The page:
b.2 October 1911 d.26 December 1985
MRCS LRCP(1936) MA BM BCh Oxon(1939) MRCP(1941) DM(1951) FRCP(1969)
Richard (Dick) Parnell was born in Rugby and educated as a day boy at Rugby School. He was a cricketer and played in the Rugby School XI at Lord’s. His father was a farmer at West Haddon, near Rugby, as had been his father’s forbears for several centuries; his mother was the daughter of the professional cricket coach at Rugby School, who had himself played for England. At the age of 29, Dick Parnell married his first cousin, Dorothy Parnell, daughter of a plant geneticist who spent his working life in India and Africa.
From Rugby, Dick went to St John’s College, Oxford, and hence to the London Hospital where between 1936-39 he held a succession of junior posts including those of house physician to Donald Hunter [Munk's Roll, Vol.VII, p.288], and to the cardiac department under Sir John Parkinson [Munk's Roll, Vol.VII, p.443]. In 1940 he was admissions officer at the North Middlesex County Hospital, arranging the admission of no less than 9,000 patients. There followed a year as registrar at the Westminster Hospital before he joined the RAF. In the last two years of his war service he was medical specialist in a mobile field hospital in India and Burma. He successfully applied new methods he had devised to promote healing of indolent leg ulcers, a very common problem in servicemen in the Far East at that time. Men were nursed in hammocks, the ulcers exposed and air funnelled towards the lesions to dry them, and to counteract the effects of humidity.
On return to civilian life Dick continued to work among young people as physician in charge of a recently formed student health service at the Institute of Social Medicine in Oxford. He became a pioneer in the field and was particularly interested in W H Sheldon’s work on somatometry, [Munk's Roll, Vol.VII, p.531], later Sir Wilfrid. He applied this initially to Oxford undergraduates, and later worked at the Warneford Hospital on a Nuffield research grant followed by support from the Medical Research Council. He made original observations on the constitutional aspects of psychology and of psychiatric medicine. The title of his DM thesis was ‘The health of undergraduates’, and the book which embodied his later observations was entitled Behaviour and physique: an introduction to practical and applied somatometry, London, Edward Arnold, 1958. He was intrigued by the possibility of using precise physical measurements to help in the assessment of the mental and emotional capabilities and susceptibilities of individuals.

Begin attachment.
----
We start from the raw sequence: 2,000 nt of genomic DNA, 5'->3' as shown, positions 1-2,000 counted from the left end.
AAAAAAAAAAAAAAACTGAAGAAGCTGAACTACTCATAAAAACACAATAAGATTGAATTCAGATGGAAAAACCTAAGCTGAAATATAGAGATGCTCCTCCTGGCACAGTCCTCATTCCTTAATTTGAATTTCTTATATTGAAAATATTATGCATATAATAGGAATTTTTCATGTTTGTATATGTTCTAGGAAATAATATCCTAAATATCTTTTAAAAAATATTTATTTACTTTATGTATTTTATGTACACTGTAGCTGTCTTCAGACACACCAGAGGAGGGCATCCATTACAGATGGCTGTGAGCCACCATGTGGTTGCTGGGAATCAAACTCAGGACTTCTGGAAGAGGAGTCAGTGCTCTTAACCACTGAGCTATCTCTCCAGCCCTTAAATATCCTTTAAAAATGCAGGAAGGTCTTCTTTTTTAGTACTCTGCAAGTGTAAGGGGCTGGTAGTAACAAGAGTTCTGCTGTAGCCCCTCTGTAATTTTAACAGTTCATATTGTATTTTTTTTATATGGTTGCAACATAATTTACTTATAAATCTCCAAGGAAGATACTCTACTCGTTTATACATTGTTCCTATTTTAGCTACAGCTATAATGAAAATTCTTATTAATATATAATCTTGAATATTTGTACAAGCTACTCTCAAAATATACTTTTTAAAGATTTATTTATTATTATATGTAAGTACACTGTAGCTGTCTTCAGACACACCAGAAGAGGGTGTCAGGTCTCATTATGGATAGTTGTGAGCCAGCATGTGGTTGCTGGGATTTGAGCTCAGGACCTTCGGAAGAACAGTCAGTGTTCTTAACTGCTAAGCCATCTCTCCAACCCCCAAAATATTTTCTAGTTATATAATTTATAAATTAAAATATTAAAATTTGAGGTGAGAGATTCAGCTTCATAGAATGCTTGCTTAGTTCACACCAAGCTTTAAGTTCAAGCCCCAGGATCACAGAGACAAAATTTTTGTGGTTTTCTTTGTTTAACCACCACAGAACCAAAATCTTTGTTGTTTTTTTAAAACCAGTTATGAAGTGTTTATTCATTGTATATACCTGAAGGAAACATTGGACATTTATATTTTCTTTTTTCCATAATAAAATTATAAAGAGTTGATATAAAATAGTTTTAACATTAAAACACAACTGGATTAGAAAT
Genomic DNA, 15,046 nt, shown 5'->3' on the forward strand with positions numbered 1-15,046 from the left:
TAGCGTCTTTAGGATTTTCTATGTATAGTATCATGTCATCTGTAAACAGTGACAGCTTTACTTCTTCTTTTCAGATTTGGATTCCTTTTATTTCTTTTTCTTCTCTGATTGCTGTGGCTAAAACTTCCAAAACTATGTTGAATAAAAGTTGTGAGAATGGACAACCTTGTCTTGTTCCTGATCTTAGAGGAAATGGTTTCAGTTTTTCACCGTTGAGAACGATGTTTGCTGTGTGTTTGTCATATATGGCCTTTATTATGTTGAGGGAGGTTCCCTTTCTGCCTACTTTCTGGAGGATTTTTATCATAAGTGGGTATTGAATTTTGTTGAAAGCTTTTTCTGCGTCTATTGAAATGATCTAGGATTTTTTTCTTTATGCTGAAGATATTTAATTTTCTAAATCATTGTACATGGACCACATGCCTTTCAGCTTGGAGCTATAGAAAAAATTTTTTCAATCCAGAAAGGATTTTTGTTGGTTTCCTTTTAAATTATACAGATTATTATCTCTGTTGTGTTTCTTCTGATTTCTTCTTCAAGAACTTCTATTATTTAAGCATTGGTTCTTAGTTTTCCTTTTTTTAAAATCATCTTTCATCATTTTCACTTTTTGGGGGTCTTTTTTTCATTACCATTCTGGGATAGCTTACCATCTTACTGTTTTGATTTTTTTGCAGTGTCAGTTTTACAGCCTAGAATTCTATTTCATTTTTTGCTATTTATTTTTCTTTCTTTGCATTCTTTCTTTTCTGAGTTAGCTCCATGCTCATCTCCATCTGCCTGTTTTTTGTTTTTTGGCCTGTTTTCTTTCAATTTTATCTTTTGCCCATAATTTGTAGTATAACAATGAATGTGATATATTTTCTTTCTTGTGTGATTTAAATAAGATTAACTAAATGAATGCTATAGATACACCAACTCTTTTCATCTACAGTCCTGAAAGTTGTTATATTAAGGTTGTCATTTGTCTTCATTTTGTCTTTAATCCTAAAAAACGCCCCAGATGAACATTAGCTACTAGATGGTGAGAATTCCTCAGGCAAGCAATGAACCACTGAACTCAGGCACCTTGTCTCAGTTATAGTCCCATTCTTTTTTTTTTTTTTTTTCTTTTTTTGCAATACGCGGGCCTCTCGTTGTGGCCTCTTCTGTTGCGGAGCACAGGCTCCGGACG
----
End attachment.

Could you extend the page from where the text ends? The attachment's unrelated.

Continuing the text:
At the age of 52, after many years of research in essentially unrelated fields, he became a senior registrar in geriatric medicine at Cowley Road Hospital, Oxford, and he was soon appointed as physician in geriatrics in North Birmingham, working mainly at Highcroft Hospital and at Good Hope General Hospital - a new district hospital, the building of which had recently started in Sutton Coldfield. For 12 years, until his retirement, he worked solo as the only geriatrician for a large population with charge of about 550 beds. He set himself a formidable task in providing the services to the district of ‘A compleat geriatrician’, the title of his contribution to the inaugural meeting of the West Midland Institute of Geriatric Medicine and Gerontology in 1972. In combining psychogeriatric and geriatric work, at a time when further consultant support was not forthcoming, he provided an excellent service, but it was a pattern of work which could not be sustained or emulated in the long term by a single individual working alone.
Dick Parnell retired with a sense of relief, tinged with some disappointment that he had remained a voice in the wilderness, with only limited recognition by others of the demographic trends and portents concerning the number and needs of old people. Adopting the traditional attitude of a farmer to the weather, he was both philosophical and mildly pessimistic, but never daunted by the tasks which confronted him. His manner was one of gentleness and charm. In addition, he possessed a streak of doggedness and determination which was so necessary for him not only to sustain a very high order of local commitment but also to enable him to communicate nationally on organizational issues in geriatric and psychogeriatric medicine.
In his retirement he found enjoyment in gardening, fly fishing, and travels with a caravan. He loved watching cricket and coached his grandson in bowling offbreaks. He also continued his exposition begun in Behaviour and physique... with a second book, Family physique and fortune: a study in multifactoral inheritance, Sutton Coldfield, 1984, in which he applied the principles of somatotyping to family structure and family life.
(Volume VIII, page 366)
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